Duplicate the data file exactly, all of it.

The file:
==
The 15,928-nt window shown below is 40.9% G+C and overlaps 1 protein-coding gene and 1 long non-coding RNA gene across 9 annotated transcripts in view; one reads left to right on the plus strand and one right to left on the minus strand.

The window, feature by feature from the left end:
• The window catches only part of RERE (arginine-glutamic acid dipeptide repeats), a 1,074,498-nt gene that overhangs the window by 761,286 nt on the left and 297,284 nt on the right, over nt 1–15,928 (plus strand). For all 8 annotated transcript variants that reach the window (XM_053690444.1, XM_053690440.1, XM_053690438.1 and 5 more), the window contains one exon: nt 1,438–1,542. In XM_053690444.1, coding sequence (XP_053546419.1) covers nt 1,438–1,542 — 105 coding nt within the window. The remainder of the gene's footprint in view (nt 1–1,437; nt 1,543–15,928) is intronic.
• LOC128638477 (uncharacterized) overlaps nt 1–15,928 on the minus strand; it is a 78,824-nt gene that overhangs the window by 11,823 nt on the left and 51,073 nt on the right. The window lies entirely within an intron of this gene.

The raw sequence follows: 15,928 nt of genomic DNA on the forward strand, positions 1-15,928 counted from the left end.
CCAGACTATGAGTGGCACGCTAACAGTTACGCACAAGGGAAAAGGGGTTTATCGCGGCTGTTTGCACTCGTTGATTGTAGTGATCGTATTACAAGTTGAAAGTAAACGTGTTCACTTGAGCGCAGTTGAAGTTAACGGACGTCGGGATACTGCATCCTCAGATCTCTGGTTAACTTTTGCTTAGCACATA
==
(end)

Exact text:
The 15,928-nt window shown below is 40.9% G+C and overlaps 1 protein-coding gene and 1 long non-coding RNA gene across 9 annotated transcripts in view; one reads left to right on the plus strand and one right to left on the minus strand.

The window, feature by feature from the left end:
• The window catches only part of RERE (arginine-glutamic acid dipeptide repeats), a 1,074,498-nt gene that overhangs the window by 761,286 nt on the left and 297,284 nt on the right, over nt 1–15,928 (plus strand). For all 8 annotated transcript variants that reach the window (XM_053690444.1, XM_053690440.1, XM_053690438.1 and 5 more), the window contains one exon: nt 1,438–1,542. In XM_053690444.1, coding sequence (XP_053546419.1) covers nt 1,438–1,542 — 105 coding nt within the window. The remainder of the gene's footprint in view (nt 1–1,437; nt 1,543–15,928) is intronic.
• LOC128638477 (uncharacterized) overlaps nt 1–15,928 on the minus strand; it is a 78,824-nt gene that overhangs the window by 11,823 nt on the left and 51,073 nt on the right. The window lies entirely within an intron of this gene.

The raw sequence follows: 15,928 nt of genomic DNA on the forward strand, positions 1-15,928 counted from the left end.
CCAGACTATGAGTGGCACGCTAACAGTTACGCACAAGGGAAAAGGGGTTTATCGCGGCTGTTTGCACTCGTTGATTGTAGTGATCGTATTACAAGTTGAAAGTAAACGTGTTCACTTGAGCGCAGTTGAAGTTAACGGACGTCGGGATACTGCATCCTCAGATCTCTGGTTAACTTTTGCTTAGCACATA